When you have managed to perfect your bodycoat and trousers in a white tie ensemble, when you have obtained a boiled fronted shirt that has the bib at the correct length and a starched detachable wing collar with a sized white bowtie, with black silk socks and correct evening shoes, it could all be spoilt by a bad judgement in what waistcoat you decide to wear. Indeed, a waistcoat more or less makes or breaks white tie.
The correct waistcoat to wear for white tie is either a black or white one and it must be cut low to show off the bib and studs of the shirt. It is deliberately left with little information to allow for variation and individualism. I won’t talk about the black version as that would be the very same kind that is worn for black tie so I will concentrate on the white tie version, also known as the full dress waistcoat.
This version can be made of silk satin, silk grosgrain, cotton marcella (which can be starched stiff but some varieties are already stiff enough), textured fabric, etc and in shades of white, ivory, off-white and even very light cream. The cut, however, is very much where one can run riot with their imagination.
The opening can be V, semi-U, full-U, even squared! You can have no lapels, shawl revers (which could be square, slanted or rounded), peak lapels, notched lapels, etc which could be faced or even piped at the edges. The hem can be straight, single pointed, double pointed, double rounded, etc. It can be single or double breasted. You can have two, three, four, five or six studs for closing (in a variety of arrangements). Pockets could be welted or besom. Full back, half-back or backless.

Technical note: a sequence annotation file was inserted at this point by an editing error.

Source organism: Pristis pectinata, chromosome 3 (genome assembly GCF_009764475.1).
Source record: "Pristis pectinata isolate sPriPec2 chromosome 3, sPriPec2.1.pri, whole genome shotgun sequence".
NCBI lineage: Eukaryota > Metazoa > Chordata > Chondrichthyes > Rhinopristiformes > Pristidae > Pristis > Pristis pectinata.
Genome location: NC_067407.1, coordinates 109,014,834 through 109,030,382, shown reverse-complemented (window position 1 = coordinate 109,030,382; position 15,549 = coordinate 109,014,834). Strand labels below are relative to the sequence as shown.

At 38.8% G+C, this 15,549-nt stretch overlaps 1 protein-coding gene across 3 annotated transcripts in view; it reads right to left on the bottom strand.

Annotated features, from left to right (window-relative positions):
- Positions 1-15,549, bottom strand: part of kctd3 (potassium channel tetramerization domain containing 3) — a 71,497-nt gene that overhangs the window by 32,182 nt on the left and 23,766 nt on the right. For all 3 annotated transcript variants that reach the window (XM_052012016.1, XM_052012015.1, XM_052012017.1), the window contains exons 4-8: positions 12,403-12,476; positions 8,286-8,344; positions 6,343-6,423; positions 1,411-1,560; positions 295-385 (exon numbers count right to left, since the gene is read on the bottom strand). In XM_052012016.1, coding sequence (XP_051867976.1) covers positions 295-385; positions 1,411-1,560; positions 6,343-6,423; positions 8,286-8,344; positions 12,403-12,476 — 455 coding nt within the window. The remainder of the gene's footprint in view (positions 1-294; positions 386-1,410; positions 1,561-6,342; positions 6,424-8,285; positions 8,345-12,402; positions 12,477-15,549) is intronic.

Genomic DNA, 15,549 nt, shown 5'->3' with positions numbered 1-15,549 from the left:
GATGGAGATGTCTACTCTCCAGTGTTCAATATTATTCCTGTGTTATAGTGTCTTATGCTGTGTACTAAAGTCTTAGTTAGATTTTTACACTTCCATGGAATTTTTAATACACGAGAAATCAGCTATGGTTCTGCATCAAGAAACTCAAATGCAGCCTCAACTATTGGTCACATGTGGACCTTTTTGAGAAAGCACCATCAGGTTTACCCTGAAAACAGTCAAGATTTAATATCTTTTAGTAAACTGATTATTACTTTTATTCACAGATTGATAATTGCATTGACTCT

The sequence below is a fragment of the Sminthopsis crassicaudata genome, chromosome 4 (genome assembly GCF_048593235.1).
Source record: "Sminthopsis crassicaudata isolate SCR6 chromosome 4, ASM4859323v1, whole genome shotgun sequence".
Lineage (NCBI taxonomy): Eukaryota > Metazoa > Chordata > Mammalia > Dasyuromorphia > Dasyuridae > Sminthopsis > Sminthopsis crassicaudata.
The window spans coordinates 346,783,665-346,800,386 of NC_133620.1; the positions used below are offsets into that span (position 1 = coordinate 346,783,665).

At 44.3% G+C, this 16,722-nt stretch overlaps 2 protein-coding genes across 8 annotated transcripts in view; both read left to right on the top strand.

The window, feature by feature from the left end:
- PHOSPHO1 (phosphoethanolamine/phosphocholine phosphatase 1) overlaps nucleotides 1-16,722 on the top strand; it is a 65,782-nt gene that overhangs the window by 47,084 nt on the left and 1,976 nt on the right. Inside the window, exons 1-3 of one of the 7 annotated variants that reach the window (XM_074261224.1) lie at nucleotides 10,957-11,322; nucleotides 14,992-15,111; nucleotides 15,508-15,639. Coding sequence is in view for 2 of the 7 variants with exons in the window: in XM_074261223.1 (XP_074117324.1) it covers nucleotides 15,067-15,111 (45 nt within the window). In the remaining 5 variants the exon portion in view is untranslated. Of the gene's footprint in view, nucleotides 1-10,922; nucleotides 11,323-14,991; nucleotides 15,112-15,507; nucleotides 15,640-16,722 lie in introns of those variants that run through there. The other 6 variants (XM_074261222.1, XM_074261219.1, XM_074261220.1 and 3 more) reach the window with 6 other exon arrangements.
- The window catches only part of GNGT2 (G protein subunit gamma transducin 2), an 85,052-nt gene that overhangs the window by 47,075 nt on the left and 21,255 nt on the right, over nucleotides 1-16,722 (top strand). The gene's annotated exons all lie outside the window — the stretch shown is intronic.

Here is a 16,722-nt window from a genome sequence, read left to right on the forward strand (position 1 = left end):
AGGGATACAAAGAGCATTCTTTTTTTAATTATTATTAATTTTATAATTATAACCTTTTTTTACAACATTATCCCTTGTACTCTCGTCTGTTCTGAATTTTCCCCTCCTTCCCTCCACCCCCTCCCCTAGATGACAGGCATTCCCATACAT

Even with such a wide range of design choices at one’s disposal, you would be forgiven for noting that you could not find anything other than a backless white marcella, V opening, single breasted, shawl revered with squared ends and two pointed hem in the shops.
The reason for this is because this is the basic pattern that has stuck into the minds of the hire wear companies and retailers. It is easier to churn out many of the exact same cut than to create different styles. Unfortunately, this means that anyone who wears this exact same cut of waistcoat looks like they’ve hired their white tie rather than bought it or had one made. It is so common and boring that it makes you look like you haven’t bothered, even though you may own an ensemble that fits or indeed have had it made specially for you. It is everywhere and not unique and when everyone in the same rooms wears the exact same waistcoat it is just dull, dull, dull.
Therefore, my advice is that you should avoid the above pattern waistcoat like the plague and at least invest in getting a uniquely cut full dress waistcoat made. It elevates the white tie to another level and it shows that you haven’t just got your waistcoat from eBay or a hire wear company for a few pounds but instead shows you have an eye for detail and have made some effort in possibly getting a waistcoat made for yourself. Another good thing is that a tailored waistcoat would fit you exactly and be in the correct proportion and cut that agrees with the coat and trousers (to avoid the waistcoat peekage that shows the waistcoat was grabbed off someone taller than you).
I would also suggest a full back one as that fits better on the body than a backless one which cannot be anchored to the body in the same way: the longer seams at the sides and shoulders help hold the fronts taut on the body so it would be less likely for it to ride up or bellow out to a greater degree. This is also the same for day waistcoats and I really do not buy into the whole argument that a backless waistcoat keeps you cooler. In fact, it would be better to simply cut out a big hole at the back whilst retaining as much of the backing as possible at the seams so the fronts are secured onto the body than be left to have freedom to move and shift about as you move around and sit down, etc.
Here are some ideas to wet your taste buds:
There are some examples here in the Black Tie Guide: http://www.blacktieguide.com/Vintage/Vintage_Waist.htm
Here’s one I made earlier:
Now, as they say, go forth and multiply…